The Berean Expositor
Volume 8 - Page 110 of 141
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A new song is called for in the fourth Hallelujah Psalm (149:); this speaks of "the
King" (verse 2), and also speaks of Israel, and His saints who have the honour to execute
"the judgment written", thereby linking the redeemed nation with the Lord who cometh
to judge the earth. In Isaiah 42: 19 we again meet with a new song, this time closely
connected with the "new things" predicted in verse 9. These "new things" begin to be
unfolded in the next chapter; in 43: 19 the Lord says, "Behold, I will do a new thing",
and the rest of the chapter, together with that following, emphasizes the future
deliverance of Israel:--
"Sing, O ye heavens; for the Lord hath done it; shout, ye lower parts of the earth;
break forth into singing, ye mountains, O forest and every tree therein: for the Lord hath
redeemed Jacob, and glorified Himself in Israel" (Isa. 44: 23).
We read later of "a new name" (62: 2), and "a new heavens and a new earth"
(65: 17). The new songs of Psalms and Isaiah are prophetic, they have never yet been
sung. The new song of Rev. 5: seems to link all these prophetic songs together. The
fact that the Lamb had prevailed and was worthy to open the seals was a proof that the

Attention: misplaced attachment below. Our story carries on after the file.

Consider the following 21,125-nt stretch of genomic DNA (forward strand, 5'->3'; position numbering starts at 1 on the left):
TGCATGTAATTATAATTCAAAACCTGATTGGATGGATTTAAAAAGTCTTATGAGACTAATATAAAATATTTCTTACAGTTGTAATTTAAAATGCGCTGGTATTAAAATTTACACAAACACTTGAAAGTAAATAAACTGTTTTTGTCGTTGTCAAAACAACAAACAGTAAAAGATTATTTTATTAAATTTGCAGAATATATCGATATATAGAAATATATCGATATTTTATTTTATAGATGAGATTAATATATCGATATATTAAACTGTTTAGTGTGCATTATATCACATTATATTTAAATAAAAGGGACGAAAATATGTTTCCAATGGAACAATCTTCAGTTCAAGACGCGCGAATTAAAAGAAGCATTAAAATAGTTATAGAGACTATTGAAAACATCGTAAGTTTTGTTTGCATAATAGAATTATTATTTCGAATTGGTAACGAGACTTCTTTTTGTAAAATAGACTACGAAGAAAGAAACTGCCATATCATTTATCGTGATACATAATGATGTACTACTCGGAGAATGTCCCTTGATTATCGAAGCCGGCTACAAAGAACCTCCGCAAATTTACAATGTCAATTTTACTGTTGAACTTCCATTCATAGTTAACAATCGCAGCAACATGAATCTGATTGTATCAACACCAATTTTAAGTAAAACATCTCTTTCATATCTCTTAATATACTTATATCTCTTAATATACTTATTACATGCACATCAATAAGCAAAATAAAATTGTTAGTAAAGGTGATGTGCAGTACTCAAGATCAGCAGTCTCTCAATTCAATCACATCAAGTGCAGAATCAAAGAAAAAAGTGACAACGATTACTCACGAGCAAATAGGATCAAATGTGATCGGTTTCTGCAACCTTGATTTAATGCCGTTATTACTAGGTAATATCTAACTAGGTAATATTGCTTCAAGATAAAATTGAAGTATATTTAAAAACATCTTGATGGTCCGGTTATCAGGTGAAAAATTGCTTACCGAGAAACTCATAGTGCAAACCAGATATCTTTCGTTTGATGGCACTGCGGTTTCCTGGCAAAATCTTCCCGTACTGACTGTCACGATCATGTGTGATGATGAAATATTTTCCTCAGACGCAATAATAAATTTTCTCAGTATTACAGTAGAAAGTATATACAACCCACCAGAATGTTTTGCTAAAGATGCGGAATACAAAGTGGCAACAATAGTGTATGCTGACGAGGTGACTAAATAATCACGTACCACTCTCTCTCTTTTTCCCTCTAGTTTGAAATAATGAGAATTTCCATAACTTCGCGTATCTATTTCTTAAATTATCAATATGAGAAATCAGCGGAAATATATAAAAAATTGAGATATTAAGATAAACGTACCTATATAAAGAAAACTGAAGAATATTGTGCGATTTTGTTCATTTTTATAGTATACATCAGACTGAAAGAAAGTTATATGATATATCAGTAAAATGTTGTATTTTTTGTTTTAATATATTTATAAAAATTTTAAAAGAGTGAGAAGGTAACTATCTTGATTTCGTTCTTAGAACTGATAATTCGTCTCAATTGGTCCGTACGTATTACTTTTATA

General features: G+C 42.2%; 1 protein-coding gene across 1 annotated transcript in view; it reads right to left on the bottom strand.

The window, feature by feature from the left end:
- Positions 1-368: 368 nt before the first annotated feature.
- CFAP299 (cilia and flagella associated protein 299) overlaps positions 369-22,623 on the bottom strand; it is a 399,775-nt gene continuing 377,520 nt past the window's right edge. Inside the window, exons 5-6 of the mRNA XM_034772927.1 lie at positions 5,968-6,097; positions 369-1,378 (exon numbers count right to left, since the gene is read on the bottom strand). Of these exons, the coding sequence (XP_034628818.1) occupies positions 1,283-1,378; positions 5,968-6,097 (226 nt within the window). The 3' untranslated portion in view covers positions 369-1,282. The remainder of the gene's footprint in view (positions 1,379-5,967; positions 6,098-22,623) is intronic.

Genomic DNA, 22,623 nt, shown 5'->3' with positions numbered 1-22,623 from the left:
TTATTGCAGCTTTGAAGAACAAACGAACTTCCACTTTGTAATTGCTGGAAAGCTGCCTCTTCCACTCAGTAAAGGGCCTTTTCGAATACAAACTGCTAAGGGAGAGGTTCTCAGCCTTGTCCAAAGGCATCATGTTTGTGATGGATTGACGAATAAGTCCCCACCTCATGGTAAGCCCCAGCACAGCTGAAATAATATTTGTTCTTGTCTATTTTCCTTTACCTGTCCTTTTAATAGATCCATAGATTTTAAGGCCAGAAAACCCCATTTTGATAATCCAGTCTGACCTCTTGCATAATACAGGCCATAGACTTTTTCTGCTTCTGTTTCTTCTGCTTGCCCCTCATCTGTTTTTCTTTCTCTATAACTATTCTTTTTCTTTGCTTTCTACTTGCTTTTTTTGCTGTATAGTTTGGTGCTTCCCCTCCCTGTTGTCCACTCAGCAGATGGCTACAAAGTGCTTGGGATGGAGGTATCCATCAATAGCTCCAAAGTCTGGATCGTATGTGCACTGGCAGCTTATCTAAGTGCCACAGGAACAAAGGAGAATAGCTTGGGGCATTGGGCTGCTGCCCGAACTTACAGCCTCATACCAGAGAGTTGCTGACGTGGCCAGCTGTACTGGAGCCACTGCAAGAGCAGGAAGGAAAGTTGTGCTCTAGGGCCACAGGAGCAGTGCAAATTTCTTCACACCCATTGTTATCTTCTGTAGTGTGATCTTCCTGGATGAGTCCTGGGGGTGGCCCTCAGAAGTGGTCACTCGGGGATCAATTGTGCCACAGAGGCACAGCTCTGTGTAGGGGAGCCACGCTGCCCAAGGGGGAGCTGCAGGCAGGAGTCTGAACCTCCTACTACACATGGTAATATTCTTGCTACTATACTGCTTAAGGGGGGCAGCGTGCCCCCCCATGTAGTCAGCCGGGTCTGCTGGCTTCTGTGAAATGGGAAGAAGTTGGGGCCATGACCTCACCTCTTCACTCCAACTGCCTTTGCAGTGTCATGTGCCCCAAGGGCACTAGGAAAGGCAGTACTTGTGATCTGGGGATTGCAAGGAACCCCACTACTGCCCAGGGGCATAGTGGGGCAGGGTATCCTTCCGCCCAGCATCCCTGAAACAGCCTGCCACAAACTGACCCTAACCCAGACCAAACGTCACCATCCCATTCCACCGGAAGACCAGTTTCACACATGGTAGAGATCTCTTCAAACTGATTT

long promised kingdom was about to be set up; this necessarily included the redemption
of Israel, and the rule of the saints over the earth according to the promise given in
Rev. 2: 26, 27, and leads on to the new Jerusalem, the new heaven and the new earth.
"They sing a new Song".  This is the first song recorded in the New Testament!
Eph. 5: 19 and Col. 3: 16 being exhortations, not records. This new song opens with
the words, "Thou art worthy". It seems as though song had ceased on earth and in
heaven whilst the Lord of glory stooped to die, and not until the moment comes for the
rejected One to take unto Himself His great power, does the songless silence break, and
heaven once more ring with harmony. Seven times does this word worthy (axios) occur
in the Revelation, and in the following order:--
A | 3: 4. They shall walk in white, for they are worthy.
B | 4: 11. Thou art worthy to receive glory.
C | 5: 2. Who is worthy to open the book?
D | 5: 4. No man was found worthy.
C | 5: 9. Thou art worthy to take the book.
B | 5: 12. Worthy is the Lamb to receive power.
A | 16: 6. Given them blood to drink, for they are worthy.
The worthiness of the Lamb is ascribed to His work of redemption, "Because Thou
wast slain and didst purchase for God, by Thy blood, out of every tribe and tongue and
people and nation". The A.V. reads, "and hast redeemed us", but the word "us" must be
omitted. In verse 10 the A.V. reads, "and hast made us" and "we shall reign"; the critical
Greek text and the R.V. read "them" and "they", for "us" and "we". The redemption
spoken of, therefore, is not the redemption of the singers; they sing of the redemption of
others. Who are the others that are redeemed? Are they the saved ones of all nations of
the earth? No, this cannot be, for these redeemed ones are made "a kingdom and priests",
a destiny reserved for one nation only, namely, Israel. If this be so, the redemption
spoken of is that of the dispersed Israel scattered among the nations.